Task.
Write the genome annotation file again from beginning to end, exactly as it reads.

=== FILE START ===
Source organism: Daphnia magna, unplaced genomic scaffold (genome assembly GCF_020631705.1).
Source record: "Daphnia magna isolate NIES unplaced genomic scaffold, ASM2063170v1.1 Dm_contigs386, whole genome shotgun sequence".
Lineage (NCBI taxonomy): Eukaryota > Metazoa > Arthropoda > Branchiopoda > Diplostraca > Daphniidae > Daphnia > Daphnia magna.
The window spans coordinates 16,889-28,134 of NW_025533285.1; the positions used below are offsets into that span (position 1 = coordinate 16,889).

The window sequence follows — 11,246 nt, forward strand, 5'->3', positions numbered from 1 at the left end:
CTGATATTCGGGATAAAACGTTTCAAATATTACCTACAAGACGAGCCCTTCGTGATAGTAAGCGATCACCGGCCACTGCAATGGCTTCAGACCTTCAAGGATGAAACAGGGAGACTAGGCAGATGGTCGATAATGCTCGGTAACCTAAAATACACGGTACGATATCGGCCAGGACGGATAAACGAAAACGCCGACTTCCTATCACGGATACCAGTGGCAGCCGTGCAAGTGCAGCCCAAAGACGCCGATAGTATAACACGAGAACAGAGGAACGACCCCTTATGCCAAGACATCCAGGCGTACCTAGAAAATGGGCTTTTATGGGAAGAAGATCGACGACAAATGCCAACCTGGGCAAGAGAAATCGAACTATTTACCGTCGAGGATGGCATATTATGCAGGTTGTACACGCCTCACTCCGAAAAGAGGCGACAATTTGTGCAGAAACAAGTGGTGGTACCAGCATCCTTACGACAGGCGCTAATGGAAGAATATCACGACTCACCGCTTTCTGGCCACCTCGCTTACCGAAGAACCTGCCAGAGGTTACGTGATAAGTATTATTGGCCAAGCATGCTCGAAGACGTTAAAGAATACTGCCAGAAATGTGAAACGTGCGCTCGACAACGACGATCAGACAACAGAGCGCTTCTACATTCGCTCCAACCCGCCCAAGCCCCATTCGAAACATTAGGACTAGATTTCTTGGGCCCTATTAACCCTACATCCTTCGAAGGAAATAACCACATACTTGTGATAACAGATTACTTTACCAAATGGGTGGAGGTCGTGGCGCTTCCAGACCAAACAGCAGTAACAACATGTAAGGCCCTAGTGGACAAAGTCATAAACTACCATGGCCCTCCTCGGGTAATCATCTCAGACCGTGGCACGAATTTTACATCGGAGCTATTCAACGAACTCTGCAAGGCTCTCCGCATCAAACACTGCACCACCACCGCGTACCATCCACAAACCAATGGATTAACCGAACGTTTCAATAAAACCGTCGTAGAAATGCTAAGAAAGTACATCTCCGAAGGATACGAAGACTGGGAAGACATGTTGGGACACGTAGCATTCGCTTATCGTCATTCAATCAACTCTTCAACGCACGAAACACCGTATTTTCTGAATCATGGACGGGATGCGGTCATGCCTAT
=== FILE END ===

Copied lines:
Source organism: Daphnia magna, unplaced genomic scaffold (genome assembly GCF_020631705.1).
Source record: "Daphnia magna isolate NIES unplaced genomic scaffold, ASM2063170v1.1 Dm_contigs386, whole genome shotgun sequence".
Lineage (NCBI taxonomy): Eukaryota > Metazoa > Arthropoda > Branchiopoda > Diplostraca > Daphniidae > Daphnia > Daphnia magna.
The window spans coordinates 16,889-28,134 of NW_025533285.1; the positions used below are offsets into that span (position 1 = coordinate 16,889).

The window sequence follows — 11,246 nt, forward strand, 5'->3', positions numbered from 1 at the left end:
CTGATATTCGGGATAAAACGTTTCAAATATTACCTACAAGACGAGCCCTTCGTGATAGTAAGCGATCACCGGCCACTGCAATGGCTTCAGACCTTCAAGGATGAAACAGGGAGACTAGGCAGATGGTCGATAATGCTCGGTAACCTAAAATACACGGTACGATATCGGCCAGGACGGATAAACGAAAACGCCGACTTCCTATCACGGATACCAGTGGCAGCCGTGCAAGTGCAGCCCAAAGACGCCGATAGTATAACACGAGAACAGAGGAACGACCCCTTATGCCAAGACATCCAGGCGTACCTAGAAAATGGGCTTTTATGGGAAGAAGATCGACGACAAATGCCAACCTGGGCAAGAGAAATCGAACTATTTACCGTCGAGGATGGCATATTATGCAGGTTGTACACGCCTCACTCCGAAAAGAGGCGACAATTTGTGCAGAAACAAGTGGTGGTACCAGCATCCTTACGACAGGCGCTAATGGAAGAATATCACGACTCACCGCTTTCTGGCCACCTCGCTTACCGAAGAACCTGCCAGAGGTTACGTGATAAGTATTATTGGCCAAGCATGCTCGAAGACGTTAAAGAATACTGCCAGAAATGTGAAACGTGCGCTCGACAACGACGATCAGACAACAGAGCGCTTCTACATTCGCTCCAACCCGCCCAAGCCCCATTCGAAACATTAGGACTAGATTTCTTGGGCCCTATTAACCCTACATCCTTCGAAGGAAATAACCACATACTTGTGATAACAGATTACTTTACCAAATGGGTGGAGGTCGTGGCGCTTCCAGACCAAACAGCAGTAACAACATGTAAGGCCCTAGTGGACAAAGTCATAAACTACCATGGCCCTCCTCGGGTAATCATCTCAGACCGTGGCACGAATTTTACATCGGAGCTATTCAACGAACTCTGCAAGGCTCTCCGCATCAAACACTGCACCACCACCGCGTACCATCCACAAACCAATGGATTAACCGAACGTTTCAATAAAACCGTCGTAGAAATGCTAAGAAAGTACATCTCCGAAGGATACGAAGACTGGGAAGACATGTTGGGACACGTAGCATTCGCTTATCGTCATTCAATCAACTCTTCAACGCACGAAACACCGTATTTTCTGAATCATGGACGGGATGCGGTCATGCCTAT